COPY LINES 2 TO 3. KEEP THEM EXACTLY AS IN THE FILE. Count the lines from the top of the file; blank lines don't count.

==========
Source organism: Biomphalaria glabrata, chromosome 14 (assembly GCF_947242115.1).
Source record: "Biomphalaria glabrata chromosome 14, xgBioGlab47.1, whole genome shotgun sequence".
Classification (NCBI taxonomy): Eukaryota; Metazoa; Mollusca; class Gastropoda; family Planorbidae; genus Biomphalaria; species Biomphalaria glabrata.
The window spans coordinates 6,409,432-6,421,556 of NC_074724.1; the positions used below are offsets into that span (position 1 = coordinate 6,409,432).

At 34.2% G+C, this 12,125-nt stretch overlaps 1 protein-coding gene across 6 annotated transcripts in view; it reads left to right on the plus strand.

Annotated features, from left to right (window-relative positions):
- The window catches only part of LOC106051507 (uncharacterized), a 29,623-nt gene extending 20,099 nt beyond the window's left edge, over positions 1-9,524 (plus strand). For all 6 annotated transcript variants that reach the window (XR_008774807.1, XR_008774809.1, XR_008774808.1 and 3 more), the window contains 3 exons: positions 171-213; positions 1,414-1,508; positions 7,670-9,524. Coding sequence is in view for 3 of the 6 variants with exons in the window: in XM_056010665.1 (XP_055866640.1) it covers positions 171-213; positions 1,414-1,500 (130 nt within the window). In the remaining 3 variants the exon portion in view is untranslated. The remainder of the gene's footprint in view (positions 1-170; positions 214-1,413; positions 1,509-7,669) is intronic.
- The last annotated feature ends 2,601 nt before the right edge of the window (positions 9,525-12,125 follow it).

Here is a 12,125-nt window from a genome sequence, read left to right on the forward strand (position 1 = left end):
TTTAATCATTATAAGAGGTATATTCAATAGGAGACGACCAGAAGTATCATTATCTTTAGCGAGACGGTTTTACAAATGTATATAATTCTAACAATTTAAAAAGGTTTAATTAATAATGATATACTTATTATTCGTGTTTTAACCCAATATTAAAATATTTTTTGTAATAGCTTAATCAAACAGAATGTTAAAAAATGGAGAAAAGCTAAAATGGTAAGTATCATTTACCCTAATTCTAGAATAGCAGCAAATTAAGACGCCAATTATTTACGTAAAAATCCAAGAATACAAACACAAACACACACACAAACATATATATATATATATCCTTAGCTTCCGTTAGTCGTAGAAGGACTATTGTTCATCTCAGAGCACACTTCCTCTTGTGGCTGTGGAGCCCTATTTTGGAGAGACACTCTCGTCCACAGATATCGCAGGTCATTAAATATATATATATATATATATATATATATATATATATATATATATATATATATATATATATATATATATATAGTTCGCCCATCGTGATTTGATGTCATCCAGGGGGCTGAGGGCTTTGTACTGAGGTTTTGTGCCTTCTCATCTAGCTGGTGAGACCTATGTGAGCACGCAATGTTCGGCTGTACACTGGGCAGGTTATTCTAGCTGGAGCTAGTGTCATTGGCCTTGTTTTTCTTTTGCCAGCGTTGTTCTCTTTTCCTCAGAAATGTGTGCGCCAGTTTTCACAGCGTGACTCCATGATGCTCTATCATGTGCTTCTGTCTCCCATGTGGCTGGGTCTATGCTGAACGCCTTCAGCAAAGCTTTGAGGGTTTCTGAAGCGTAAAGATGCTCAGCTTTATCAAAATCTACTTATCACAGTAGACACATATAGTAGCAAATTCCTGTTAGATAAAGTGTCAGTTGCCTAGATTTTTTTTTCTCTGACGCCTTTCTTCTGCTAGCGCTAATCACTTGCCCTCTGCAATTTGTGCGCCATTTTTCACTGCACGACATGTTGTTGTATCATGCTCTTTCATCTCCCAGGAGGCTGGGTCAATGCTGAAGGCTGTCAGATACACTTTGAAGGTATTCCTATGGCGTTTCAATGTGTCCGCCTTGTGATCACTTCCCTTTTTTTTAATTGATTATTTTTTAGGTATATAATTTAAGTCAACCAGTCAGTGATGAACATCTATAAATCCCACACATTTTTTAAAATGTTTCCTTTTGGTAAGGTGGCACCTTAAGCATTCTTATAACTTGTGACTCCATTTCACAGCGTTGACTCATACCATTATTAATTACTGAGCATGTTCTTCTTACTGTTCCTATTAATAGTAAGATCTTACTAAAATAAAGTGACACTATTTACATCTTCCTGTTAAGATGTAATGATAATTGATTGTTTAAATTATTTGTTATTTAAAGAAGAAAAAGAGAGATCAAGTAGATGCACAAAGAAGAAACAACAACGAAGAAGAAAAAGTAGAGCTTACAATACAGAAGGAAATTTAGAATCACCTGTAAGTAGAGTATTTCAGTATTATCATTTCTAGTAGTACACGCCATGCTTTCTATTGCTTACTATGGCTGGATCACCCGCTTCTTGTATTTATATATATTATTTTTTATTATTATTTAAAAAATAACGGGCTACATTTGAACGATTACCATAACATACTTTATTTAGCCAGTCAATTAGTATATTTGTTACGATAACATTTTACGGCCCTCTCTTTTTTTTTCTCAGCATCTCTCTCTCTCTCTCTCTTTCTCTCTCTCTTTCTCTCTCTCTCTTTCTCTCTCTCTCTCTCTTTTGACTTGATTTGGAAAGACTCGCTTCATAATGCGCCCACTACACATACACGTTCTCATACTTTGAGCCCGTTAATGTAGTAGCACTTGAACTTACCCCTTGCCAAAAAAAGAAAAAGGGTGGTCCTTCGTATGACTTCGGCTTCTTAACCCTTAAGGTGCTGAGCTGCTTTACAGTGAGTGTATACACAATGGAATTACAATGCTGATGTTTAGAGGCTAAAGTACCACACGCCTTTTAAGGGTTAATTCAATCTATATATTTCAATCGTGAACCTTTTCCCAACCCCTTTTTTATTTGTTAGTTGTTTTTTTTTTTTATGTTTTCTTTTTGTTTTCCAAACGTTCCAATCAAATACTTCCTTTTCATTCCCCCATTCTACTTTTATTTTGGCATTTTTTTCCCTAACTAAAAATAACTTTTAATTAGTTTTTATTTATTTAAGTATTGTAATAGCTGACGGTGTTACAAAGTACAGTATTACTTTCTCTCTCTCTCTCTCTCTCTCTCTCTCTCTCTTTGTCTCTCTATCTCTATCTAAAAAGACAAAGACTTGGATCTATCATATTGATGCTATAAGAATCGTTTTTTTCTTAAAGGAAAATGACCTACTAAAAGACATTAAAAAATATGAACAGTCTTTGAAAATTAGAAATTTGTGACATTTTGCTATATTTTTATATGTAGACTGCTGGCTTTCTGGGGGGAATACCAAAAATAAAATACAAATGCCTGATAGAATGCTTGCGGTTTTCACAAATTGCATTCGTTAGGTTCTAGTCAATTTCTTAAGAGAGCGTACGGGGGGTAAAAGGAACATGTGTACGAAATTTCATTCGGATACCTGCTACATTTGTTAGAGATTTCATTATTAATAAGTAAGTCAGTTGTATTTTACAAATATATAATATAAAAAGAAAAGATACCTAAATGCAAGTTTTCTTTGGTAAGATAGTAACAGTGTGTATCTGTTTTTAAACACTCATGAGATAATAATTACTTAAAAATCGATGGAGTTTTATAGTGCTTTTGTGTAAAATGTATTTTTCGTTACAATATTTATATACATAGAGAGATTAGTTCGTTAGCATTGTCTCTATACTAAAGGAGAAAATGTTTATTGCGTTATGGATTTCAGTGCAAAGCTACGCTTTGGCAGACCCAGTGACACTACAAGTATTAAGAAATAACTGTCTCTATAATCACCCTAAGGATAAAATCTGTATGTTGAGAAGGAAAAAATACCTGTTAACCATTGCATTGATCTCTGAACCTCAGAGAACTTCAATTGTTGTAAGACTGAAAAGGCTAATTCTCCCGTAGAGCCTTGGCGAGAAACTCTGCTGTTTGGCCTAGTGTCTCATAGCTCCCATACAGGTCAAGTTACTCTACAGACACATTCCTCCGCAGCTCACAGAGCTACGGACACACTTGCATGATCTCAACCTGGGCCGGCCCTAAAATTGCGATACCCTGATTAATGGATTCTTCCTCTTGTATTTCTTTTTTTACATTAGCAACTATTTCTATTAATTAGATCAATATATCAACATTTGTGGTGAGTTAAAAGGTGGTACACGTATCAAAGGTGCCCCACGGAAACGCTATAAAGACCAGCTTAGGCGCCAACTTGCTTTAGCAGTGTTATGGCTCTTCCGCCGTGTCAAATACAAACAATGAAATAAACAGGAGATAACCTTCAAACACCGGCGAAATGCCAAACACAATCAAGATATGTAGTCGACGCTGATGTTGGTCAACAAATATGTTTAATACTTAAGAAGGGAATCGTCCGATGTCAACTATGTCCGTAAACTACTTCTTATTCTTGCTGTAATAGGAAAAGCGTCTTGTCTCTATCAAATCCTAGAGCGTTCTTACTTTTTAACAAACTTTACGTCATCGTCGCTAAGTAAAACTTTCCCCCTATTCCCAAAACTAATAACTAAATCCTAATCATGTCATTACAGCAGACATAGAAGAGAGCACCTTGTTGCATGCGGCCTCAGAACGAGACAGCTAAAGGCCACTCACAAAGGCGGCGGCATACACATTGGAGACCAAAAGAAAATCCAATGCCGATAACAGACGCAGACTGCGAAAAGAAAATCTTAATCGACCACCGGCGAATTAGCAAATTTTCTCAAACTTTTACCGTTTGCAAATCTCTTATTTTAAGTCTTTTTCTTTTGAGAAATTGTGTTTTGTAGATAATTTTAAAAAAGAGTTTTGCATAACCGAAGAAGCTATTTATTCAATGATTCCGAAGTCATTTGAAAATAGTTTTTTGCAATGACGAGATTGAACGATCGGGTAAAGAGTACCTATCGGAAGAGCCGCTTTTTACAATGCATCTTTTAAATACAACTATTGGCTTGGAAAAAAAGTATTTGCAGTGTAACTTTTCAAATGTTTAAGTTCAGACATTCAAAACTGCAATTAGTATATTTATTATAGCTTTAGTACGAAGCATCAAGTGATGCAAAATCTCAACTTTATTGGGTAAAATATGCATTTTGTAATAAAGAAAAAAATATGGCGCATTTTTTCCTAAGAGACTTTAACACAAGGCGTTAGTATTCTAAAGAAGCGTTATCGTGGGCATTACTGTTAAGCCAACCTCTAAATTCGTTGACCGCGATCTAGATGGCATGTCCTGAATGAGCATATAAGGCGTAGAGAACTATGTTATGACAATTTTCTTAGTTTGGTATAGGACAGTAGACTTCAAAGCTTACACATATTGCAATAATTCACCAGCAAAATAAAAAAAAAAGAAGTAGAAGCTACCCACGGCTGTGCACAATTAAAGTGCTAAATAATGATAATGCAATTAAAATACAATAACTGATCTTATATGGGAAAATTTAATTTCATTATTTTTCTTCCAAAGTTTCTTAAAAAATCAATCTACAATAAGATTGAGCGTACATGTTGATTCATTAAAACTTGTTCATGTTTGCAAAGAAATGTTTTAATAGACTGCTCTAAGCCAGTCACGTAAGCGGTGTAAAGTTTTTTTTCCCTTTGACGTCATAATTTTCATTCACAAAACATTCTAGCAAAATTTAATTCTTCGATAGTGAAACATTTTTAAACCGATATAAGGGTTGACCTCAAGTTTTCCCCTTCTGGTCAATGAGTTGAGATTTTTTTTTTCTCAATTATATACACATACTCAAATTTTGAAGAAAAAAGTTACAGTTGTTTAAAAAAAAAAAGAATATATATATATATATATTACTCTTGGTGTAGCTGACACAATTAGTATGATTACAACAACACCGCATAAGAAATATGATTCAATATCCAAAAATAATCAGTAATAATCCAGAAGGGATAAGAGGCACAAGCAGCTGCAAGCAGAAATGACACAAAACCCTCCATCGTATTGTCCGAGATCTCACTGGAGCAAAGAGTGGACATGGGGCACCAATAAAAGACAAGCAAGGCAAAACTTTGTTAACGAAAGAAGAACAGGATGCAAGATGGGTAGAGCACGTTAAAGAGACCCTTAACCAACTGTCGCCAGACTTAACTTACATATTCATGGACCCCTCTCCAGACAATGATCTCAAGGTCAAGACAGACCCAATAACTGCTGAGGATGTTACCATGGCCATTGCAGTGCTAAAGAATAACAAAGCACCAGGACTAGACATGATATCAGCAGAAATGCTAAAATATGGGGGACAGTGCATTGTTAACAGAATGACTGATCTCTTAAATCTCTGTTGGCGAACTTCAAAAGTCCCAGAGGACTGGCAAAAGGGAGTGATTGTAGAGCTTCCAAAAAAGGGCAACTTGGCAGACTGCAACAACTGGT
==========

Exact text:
Source record: "Biomphalaria glabrata chromosome 14, xgBioGlab47.1, whole genome shotgun sequence".
Classification (NCBI taxonomy): Eukaryota; Metazoa; Mollusca; class Gastropoda; family Planorbidae; genus Biomphalaria; species Biomphalaria glabrata.